A Rite of Spring!
One of the first rites of spring is the search for signs of it.
Morning light creeping into the bedroom a minute earlier each day, sunset delayed the same amount of time, air off the sea a little less chilly, apartment block shadows slowly shrinking the swelling tips of trees. Walking along West End streets smelling Sarcoccoca (Himalayan sweet box) in January then the luscious scented Skimmea a few weeks later, spotting crocuses and daffodils, March’s early tulip … and then there’s the balcony (yes, yours) … anything from an empty, barren 5’ by 9’ concrete wasteland to a cluttered, storage space increasingly visible as the season brightens. It’s no sign of spring.
Why not make it one by planting a garden?
“Me with two black thumbs? I kill everything! Don’t get enough sun! On 45 square feet? Have no time for gardening. Want something low maintenance!”
We’re not suggesting the Garden of Eden or the Stanley Park Rose Garden here, but a less-is-more, ‘adapt to the micro-climate of the west-facing 5th floor’ (or whatever you have) type of garden. The acreage may be small but how big was the Garden of Eden really?
Nature is generous but we’ll enter the jungle of plant choice in future columns. First of all: the balcony is a room. What do you want to do with it? Sip a glass of wine on it at the end of the day; something to provide a privacy screen from the curious neighbours; a meditation room; something to look at from the inside … or leave it as the cluttered storage space and infrequent barbeque pit?
A single item out of place makes a small room look cluttered, so sit and sip the glass of wine or the margarita out there and consider the possibilities … what landscapers call ‘structure.’ The small side table and two chairs may take up a full quarter to a third of the space reducing the working area even further. The illusion of space is the aim here so, if they aren’t already, shove the table and chairs to the end of the balcony closest to the door to broaden your sightline potentials. The gardening experiment can start at once without dirt, flower pots or fertilizers, by placing a vase of bright, cheerful flowers in a vase right beside you. Strong, warm colours establish immediacy of place and space where you are sitting. Though if you situate the same vase further away, those bright, warm colours telescope the sightline you are hoping to lengthen. If you like reds and oranges, keep them close, but for ‘distance’ – even if its only three feet away – try something cool, a neutral vase with paler blues and lavender-coloured flowers. You’ll notice the extended foreshortening immediately. The great garden writer Gertrude Jekyll once wrote, ‘Sometimes a bench on the landscape is there only for the eye to rest upon.”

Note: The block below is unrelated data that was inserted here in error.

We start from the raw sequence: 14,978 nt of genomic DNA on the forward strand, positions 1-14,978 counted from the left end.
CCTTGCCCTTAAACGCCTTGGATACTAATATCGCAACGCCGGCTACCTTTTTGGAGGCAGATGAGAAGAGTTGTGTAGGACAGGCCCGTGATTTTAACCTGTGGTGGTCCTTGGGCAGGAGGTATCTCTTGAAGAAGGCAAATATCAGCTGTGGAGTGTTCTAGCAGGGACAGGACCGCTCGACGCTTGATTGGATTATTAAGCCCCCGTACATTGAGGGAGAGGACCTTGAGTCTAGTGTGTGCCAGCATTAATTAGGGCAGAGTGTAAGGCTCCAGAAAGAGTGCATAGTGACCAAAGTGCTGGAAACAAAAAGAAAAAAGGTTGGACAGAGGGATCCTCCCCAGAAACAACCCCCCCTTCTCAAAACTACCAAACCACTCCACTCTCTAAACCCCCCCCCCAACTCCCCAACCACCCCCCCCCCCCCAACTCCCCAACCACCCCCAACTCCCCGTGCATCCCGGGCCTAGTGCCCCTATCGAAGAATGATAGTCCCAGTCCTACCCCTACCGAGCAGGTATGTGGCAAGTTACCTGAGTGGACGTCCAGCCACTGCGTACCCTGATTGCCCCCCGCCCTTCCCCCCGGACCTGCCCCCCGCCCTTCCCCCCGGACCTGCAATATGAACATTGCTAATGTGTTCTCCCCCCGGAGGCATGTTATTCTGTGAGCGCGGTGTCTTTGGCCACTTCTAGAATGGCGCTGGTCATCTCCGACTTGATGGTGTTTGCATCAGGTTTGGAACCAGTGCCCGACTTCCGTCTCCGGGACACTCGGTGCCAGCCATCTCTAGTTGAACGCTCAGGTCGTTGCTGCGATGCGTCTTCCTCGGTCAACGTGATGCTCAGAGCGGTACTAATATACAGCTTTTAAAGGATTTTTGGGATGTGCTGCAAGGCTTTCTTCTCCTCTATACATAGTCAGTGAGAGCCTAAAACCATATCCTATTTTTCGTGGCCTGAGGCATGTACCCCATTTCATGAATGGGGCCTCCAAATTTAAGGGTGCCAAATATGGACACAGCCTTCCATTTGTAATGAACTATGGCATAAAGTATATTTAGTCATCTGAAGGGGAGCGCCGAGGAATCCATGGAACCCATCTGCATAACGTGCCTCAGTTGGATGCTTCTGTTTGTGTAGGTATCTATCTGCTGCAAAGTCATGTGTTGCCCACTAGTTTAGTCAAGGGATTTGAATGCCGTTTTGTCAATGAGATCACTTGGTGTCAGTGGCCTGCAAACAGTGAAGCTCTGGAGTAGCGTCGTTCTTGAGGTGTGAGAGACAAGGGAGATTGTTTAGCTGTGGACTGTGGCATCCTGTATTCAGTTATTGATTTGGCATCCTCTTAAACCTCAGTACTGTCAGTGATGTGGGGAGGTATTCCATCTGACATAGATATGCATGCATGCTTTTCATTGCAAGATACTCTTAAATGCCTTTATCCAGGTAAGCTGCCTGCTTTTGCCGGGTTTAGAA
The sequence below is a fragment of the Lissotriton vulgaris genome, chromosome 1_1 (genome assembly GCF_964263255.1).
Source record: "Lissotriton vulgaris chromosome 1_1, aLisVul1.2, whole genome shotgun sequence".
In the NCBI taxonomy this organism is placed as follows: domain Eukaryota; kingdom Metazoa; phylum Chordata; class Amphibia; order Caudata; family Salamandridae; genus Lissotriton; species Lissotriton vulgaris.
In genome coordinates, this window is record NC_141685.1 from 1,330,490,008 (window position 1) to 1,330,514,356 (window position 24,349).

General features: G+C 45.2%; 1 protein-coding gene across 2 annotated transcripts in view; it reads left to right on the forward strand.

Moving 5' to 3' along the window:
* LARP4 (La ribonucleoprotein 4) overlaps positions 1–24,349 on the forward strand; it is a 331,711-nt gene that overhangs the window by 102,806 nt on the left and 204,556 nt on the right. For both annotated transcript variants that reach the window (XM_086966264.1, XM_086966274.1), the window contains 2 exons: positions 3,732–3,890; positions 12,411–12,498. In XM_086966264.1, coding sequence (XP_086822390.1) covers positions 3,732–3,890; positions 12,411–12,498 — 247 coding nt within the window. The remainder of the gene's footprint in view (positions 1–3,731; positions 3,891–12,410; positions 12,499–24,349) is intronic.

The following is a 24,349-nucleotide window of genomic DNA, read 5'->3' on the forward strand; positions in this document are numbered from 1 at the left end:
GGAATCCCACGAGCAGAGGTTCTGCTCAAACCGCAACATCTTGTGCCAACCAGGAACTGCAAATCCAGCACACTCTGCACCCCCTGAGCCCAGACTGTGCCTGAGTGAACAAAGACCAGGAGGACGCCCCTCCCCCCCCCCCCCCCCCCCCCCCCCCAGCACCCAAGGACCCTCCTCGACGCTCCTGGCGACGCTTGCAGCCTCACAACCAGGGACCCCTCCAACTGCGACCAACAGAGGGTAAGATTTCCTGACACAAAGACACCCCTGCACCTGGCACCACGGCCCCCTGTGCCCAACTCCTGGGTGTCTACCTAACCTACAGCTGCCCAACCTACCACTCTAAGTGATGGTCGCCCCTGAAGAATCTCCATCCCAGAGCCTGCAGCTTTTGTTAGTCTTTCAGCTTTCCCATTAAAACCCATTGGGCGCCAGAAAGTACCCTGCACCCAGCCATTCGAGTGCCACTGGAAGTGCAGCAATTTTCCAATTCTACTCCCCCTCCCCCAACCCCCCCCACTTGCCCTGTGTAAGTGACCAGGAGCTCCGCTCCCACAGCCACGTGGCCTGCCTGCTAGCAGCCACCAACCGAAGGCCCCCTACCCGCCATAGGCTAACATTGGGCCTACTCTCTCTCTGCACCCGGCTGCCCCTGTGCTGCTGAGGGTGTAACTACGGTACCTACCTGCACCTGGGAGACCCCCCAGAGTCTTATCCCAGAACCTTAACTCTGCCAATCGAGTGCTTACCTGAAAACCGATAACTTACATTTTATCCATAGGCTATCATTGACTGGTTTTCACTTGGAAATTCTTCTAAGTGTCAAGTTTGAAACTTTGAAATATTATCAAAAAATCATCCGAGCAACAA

If your plan is for Asian minimalism, a single bonsai situated at the far end can imply a forest or a single intriguing rock or ‘viewing stone’ positioned just so, you’ll have an echo from the Ryōan-ji Gardens in Kyoto, Japan. On the plus side for rocks: they don’t need watering. Bonsais are a different matter.
Internationally renowned landscaper John Brooks advised keeping the colour palette to three colours with white being one of them. For my postage stamp balcony I chose the Mediterranean combo of yellow, blue and white: generally yellow for closer items, blue for distance and white for highlights and intermediary transitions. Pots were kept to the same restrictions.
Keep larger pots close to the sitting area and gradate them to smaller sizes as the distance increases from the chairs. Follow this procedure when thinking of plants as well: larger-leaf plants closer and smaller leafed ones farther away. I found raising the pots with pillars or risers by matching increments as the pots grew smaller kept the garden at eye-level when sitting down. At the farthest end I added an additional table arranged with the smallest pots (again all in the same style and colour range.) This functioned the way a Japanese garden viewing stone intrigues the eye to gaze and linger beyond the sitting area. It sounds crowded but the effect was quite the opposite.
I developed and fine-tuned all these ideas on my 9 by 5 balcony and loved the result. To reassure you, this did not happen overnight – it was most certainly a work in progress for several years but eventually it settled and became a comforting little corner of Eden.
After ten years the condo we were renting was sold and it was time to move. When I emptied out the balcony I was shocked how tiny the area had always been. All the trompe l’œil had worked – the magician had been fooled by his own tricks.
And to answer how big was the Garden of Eden really?
Eden is where you find it.
Or plant it.